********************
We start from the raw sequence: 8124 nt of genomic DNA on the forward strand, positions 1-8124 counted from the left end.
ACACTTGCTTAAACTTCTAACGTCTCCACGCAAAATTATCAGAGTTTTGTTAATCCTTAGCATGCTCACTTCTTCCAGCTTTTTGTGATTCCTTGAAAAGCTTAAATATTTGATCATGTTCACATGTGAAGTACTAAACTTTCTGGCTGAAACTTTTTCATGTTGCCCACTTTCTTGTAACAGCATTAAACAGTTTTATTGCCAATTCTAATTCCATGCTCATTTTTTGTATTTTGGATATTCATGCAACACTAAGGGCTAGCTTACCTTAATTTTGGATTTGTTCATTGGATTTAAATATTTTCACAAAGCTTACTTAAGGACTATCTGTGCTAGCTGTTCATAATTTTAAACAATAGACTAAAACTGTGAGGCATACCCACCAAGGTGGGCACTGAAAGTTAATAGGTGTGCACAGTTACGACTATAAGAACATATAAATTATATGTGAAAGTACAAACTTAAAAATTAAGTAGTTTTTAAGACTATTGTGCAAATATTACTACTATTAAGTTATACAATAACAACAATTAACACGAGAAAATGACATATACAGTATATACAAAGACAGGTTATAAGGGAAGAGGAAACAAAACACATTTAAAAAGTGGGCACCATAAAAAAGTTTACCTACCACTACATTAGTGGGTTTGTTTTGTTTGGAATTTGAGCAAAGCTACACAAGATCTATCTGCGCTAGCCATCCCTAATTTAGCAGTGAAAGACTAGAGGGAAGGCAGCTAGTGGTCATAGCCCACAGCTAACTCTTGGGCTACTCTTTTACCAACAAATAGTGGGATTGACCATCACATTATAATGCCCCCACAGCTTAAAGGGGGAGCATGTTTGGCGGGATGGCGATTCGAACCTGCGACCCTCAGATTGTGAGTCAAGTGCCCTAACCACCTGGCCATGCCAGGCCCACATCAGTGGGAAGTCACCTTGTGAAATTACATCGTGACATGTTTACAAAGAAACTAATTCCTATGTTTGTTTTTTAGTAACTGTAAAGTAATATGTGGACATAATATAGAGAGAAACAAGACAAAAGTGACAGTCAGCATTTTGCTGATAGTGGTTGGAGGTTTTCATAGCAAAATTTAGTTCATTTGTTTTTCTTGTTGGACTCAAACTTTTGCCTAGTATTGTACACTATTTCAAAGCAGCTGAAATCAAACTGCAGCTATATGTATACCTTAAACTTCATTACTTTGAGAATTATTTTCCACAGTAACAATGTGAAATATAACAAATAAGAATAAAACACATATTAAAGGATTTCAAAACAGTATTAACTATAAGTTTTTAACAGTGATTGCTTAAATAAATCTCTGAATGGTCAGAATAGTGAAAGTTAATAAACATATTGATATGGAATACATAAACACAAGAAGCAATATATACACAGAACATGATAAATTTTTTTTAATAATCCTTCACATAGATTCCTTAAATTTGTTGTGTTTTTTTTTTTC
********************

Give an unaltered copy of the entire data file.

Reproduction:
We start from the raw sequence: 8124 nt of genomic DNA on the forward strand, positions 1-8124 counted from the left end.
ACACTTGCTTAAACTTCTAACGTCTCCACGCAAAATTATCAGAGTTTTGTTAATCCTTAGCATGCTCACTTCTTCCAGCTTTTTGTGATTCCTTGAAAAGCTTAAATATTTGATCATGTTCACATGTGAAGTACTAAACTTTCTGGCTGAAACTTTTTCATGTTGCCCACTTTCTTGTAACAGCATTAAACAGTTTTATTGCCAATTCTAATTCCATGCTCATTTTTTGTATTTTGGATATTCATGCAACACTAAGGGCTAGCTTACCTTAATTTTGGATTTGTTCATTGGATTTAAATATTTTCACAAAGCTTACTTAAGGACTATCTGTGCTAGCTGTTCATAATTTTAAACAATAGACTAAAACTGTGAGGCATACCCACCAAGGTGGGCACTGAAAGTTAATAGGTGTGCACAGTTACGACTATAAGAACATATAAATTATATGTGAAAGTACAAACTTAAAAATTAAGTAGTTTTTAAGACTATTGTGCAAATATTACTACTATTAAGTTATACAATAACAACAATTAACACGAGAAAATGACATATACAGTATATACAAAGACAGGTTATAAGGGAAGAGGAAACAAAACACATTTAAAAAGTGGGCACCATAAAAAAGTTTACCTACCACTACATTAGTGGGTTTGTTTTGTTTGGAATTTGAGCAAAGCTACACAAGATCTATCTGCGCTAGCCATCCCTAATTTAGCAGTGAAAGACTAGAGGGAAGGCAGCTAGTGGTCATAGCCCACAGCTAACTCTTGGGCTACTCTTTTACCAACAAATAGTGGGATTGACCATCACATTATAATGCCCCCACAGCTTAAAGGGGGAGCATGTTTGGCGGGATGGCGATTCGAACCTGCGACCCTCAGATTGTGAGTCAAGTGCCCTAACCACCTGGCCATGCCAGGCCCACATCAGTGGGAAGTCACCTTGTGAAATTACATCGTGACATGTTTACAAAGAAACTAATTCCTATGTTTGTTTTTTAGTAACTGTAAAGTAATATGTGGACATAATATAGAGAGAAACAAGACAAAAGTGACAGTCAGCATTTTGCTGATAGTGGTTGGAGGTTTTCATAGCAAAATTTAGTTCATTTGTTTTTCTTGTTGGACTCAAACTTTTGCCTAGTATTGTACACTATTTCAAAGCAGCTGAAATCAAACTGCAGCTATATGTATACCTTAAACTTCATTACTTTGAGAATTATTTTCCACAGTAACAATGTGAAATATAACAAATAAGAATAAAACACATATTAAAGGATTTCAAAACAGTATTAACTATAAGTTTTTAACAGTGATTGCTTAAATAAATCTCTGAATGGTCAGAATAGTGAAAGTTAATAAACATATTGATATGGAATACATAAACACAAGAAGCAATATATACACAGAACATGATAAATTTTTTTTAATAATCCTTCACATAGATTCCTTAAATTTGTTGTGTTTTTTTTTTTC